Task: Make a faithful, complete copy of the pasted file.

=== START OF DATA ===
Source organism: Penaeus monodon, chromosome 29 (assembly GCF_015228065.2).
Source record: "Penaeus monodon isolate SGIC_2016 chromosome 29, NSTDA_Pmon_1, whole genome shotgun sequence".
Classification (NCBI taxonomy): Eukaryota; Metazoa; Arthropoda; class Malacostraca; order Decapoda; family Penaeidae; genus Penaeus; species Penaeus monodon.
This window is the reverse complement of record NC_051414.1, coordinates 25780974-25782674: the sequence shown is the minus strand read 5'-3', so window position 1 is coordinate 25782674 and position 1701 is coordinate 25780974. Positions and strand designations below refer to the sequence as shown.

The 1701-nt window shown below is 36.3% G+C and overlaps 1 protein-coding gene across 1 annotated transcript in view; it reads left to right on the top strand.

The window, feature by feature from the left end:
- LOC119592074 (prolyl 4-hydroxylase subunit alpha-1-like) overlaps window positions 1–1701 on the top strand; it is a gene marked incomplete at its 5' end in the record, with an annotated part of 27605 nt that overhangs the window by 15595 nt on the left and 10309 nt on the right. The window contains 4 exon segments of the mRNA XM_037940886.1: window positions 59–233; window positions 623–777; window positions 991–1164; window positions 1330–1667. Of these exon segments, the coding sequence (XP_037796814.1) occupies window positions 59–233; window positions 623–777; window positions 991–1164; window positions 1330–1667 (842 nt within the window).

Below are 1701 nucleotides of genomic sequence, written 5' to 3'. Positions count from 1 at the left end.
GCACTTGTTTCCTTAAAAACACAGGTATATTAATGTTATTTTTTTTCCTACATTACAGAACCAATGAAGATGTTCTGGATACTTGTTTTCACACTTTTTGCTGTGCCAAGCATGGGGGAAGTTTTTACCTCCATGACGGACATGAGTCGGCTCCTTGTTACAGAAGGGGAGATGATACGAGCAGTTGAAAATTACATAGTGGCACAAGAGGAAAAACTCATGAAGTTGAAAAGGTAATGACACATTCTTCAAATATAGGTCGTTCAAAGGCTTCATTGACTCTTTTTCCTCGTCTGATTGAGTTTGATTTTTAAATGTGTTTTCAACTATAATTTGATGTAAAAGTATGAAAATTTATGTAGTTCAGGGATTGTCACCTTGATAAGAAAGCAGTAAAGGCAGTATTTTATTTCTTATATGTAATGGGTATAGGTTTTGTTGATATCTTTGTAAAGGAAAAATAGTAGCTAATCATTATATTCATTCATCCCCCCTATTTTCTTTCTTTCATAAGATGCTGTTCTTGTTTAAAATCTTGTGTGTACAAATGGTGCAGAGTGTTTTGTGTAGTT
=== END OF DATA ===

Source organism: Penaeus monodon, chromosome 29 (assembly GCF_015228065.2).
Source record: "Penaeus monodon isolate SGIC_2016 chromosome 29, NSTDA_Pmon_1, whole genome shotgun sequence".
Classification (NCBI taxonomy): Eukaryota; Metazoa; Arthropoda; class Malacostraca; order Decapoda; family Penaeidae; genus Penaeus; species Penaeus monodon.
This window is the reverse complement of record NC_051414.1, coordinates 25780974-25782674: the sequence shown is the minus strand read 5'-3', so window position 1 is coordinate 25782674 and position 1701 is coordinate 25780974. Positions and strand designations below refer to the sequence as shown.

The 1701-nt window shown below is 36.3% G+C and overlaps 1 protein-coding gene across 1 annotated transcript in view; it reads left to right on the top strand.

The window, feature by feature from the left end:
- LOC119592074 (prolyl 4-hydroxylase subunit alpha-1-like) overlaps window positions 1–1701 on the top strand; it is a gene marked incomplete at its 5' end in the record, with an annotated part of 27605 nt that overhangs the window by 15595 nt on the left and 10309 nt on the right. The window contains 4 exon segments of the mRNA XM_037940886.1: window positions 59–233; window positions 623–777; window positions 991–1164; window positions 1330–1667. Of these exon segments, the coding sequence (XP_037796814.1) occupies window positions 59–233; window positions 623–777; window positions 991–1164; window positions 1330–1667 (842 nt within the window).

Below are 1701 nucleotides of genomic sequence, written 5' to 3'. Positions count from 1 at the left end.
GCACTTGTTTCCTTAAAAACACAGGTATATTAATGTTATTTTTTTTCCTACATTACAGAACCAATGAAGATGTTCTGGATACTTGTTTTCACACTTTTTGCTGTGCCAAGCATGGGGGAAGTTTTTACCTCCATGACGGACATGAGTCGGCTCCTTGTTACAGAAGGGGAGATGATACGAGCAGTTGAAAATTACATAGTGGCACAAGAGGAAAAACTCATGAAGTTGAAAAGGTAATGACACATTCTTCAAATATAGGTCGTTCAAAGGCTTCATTGACTCTTTTTCCTCGTCTGATTGAGTTTGATTTTTAAATGTGTTTTCAACTATAATTTGATGTAAAAGTATGAAAATTTATGTAGTTCAGGGATTGTCACCTTGATAAGAAAGCAGTAAAGGCAGTATTTTATTTCTTATATGTAATGGGTATAGGTTTTGTTGATATCTTTGTAAAGGAAAAATAGTAGCTAATCATTATATTCATTCATCCCCCCTATTTTCTTTCTTTCATAAGATGCTGTTCTTGTTTAAAATCTTGTGTGTACAAATGGTGCAGAGTGTTTTGTGTAGTT